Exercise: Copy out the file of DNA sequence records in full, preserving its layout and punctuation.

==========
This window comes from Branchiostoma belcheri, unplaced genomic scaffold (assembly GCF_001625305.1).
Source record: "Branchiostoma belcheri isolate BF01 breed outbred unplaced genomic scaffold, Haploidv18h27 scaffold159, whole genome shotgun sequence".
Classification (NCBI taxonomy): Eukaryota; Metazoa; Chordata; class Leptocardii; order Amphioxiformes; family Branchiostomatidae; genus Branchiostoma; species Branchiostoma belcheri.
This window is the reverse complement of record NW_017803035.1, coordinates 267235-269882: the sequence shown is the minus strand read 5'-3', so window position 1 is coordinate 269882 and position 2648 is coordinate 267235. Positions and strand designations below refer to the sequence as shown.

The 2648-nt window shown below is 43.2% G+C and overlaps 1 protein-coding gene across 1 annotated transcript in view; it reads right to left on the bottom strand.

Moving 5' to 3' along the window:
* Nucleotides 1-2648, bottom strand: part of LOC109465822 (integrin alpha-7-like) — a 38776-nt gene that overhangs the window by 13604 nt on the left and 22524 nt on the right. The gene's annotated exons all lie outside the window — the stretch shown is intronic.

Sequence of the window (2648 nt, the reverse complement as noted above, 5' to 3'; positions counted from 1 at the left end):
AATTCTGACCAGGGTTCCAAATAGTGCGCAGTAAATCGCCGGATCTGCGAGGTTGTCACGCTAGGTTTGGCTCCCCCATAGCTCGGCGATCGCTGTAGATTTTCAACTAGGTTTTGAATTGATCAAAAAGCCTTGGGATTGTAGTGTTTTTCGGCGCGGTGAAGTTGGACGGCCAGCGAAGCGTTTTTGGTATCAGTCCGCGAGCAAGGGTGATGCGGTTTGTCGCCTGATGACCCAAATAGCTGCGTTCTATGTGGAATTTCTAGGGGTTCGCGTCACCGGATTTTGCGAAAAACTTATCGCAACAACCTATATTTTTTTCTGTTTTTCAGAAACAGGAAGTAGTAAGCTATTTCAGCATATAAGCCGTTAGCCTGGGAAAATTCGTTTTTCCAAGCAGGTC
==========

This window comes from Branchiostoma belcheri, unplaced genomic scaffold (assembly GCF_001625305.1).
Source record: "Branchiostoma belcheri isolate BF01 breed outbred unplaced genomic scaffold, Haploidv18h27 scaffold159, whole genome shotgun sequence".
Classification (NCBI taxonomy): Eukaryota; Metazoa; Chordata; class Leptocardii; order Amphioxiformes; family Branchiostomatidae; genus Branchiostoma; species Branchiostoma belcheri.
This window is the reverse complement of record NW_017803035.1, coordinates 267235-269882: the sequence shown is the minus strand read 5'-3', so window position 1 is coordinate 269882 and position 2648 is coordinate 267235. Positions and strand designations below refer to the sequence as shown.

The 2648-nt window shown below is 43.2% G+C and overlaps 1 protein-coding gene across 1 annotated transcript in view; it reads right to left on the bottom strand.

Moving 5' to 3' along the window:
* Nucleotides 1-2648, bottom strand: part of LOC109465822 (integrin alpha-7-like) — a 38776-nt gene that overhangs the window by 13604 nt on the left and 22524 nt on the right. The gene's annotated exons all lie outside the window — the stretch shown is intronic.

Sequence of the window (2648 nt, the reverse complement as noted above, 5' to 3'; positions counted from 1 at the left end):
AATTCTGACCAGGGTTCCAAATAGTGCGCAGTAAATCGCCGGATCTGCGAGGTTGTCACGCTAGGTTTGGCTCCCCCATAGCTCGGCGATCGCTGTAGATTTTCAACTAGGTTTTGAATTGATCAAAAAGCCTTGGGATTGTAGTGTTTTTCGGCGCGGTGAAGTTGGACGGCCAGCGAAGCGTTTTTGGTATCAGTCCGCGAGCAAGGGTGATGCGGTTTGTCGCCTGATGACCCAAATAGCTGCGTTCTATGTGGAATTTCTAGGGGTTCGCGTCACCGGATTTTGCGAAAAACTTATCGCAACAACCTATATTTTTTTCTGTTTTTCAGAAACAGGAAGTAGTAAGCTATTTCAGCATATAAGCCGTTAGCCTGGGAAAATTCGTTTTTCCAAGCAGGTC